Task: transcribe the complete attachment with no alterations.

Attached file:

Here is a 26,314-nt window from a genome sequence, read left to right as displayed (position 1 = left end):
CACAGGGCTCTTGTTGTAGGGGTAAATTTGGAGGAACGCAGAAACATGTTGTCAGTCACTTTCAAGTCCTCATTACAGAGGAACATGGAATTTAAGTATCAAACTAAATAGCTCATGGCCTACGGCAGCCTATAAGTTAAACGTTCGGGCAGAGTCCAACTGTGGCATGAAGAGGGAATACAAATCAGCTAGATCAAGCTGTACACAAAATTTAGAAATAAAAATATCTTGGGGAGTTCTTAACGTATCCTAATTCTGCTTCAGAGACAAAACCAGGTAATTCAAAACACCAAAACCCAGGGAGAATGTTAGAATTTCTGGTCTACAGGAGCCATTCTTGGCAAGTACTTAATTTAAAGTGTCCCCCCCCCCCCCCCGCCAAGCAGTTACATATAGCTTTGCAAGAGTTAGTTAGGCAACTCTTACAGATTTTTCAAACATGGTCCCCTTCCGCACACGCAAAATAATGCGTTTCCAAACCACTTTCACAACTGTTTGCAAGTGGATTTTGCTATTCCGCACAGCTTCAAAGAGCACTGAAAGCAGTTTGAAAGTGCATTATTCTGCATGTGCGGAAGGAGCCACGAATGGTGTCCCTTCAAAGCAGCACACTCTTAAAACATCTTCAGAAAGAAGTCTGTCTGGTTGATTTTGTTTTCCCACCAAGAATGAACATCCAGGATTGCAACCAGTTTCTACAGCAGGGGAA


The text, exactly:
Here is a 26,314-nt window from a genome sequence, read left to right as displayed (position 1 = left end):
CACAGGGCTCTTGTTGTAGGGGTAAATTTGGAGGAACGCAGAAACATGTTGTCAGTCACTTTCAAGTCCTCATTACAGAGGAACATGGAATTTAAGTATCAAACTAAATAGCTCATGGCCTACGGCAGCCTATAAGTTAAACGTTCGGGCAGAGTCCAACTGTGGCATGAAGAGGGAATACAAATCAGCTAGATCAAGCTGTACACAAAATTTAGAAATAAAAATATCTTGGGGAGTTCTTAACGTATCCTAATTCTGCTTCAGAGACAAAACCAGGTAATTCAAAACACCAAAACCCAGGGAGAATGTTAGAATTTCTGGTCTACAGGAGCCATTCTTGGCAAGTACTTAATTTAAAGTGTCCCCCCCCCCCCCCCGCCAAGCAGTTACATATAGCTTTGCAAGAGTTAGTTAGGCAACTCTTACAGATTTTTCAAACATGGTCCCCTTCCGCACACGCAAAATAATGCGTTTCCAAACCACTTTCACAACTGTTTGCAAGTGGATTTTGCTATTCCGCACAGCTTCAAAGAGCACTGAAAGCAGTTTGAAAGTGCATTATTCTGCATGTGCGGAAGGAGCCACGAATGGTGTCCCTTCAAAGCAGCACACTCTTAAAACATCTTCAGAAAGAAGTCTGTCTGGTTGATTTTGTTTTCCCACCAAGAATGAACATCCAGGATTGCAACCAGTTTCTACAGCAGGGGAA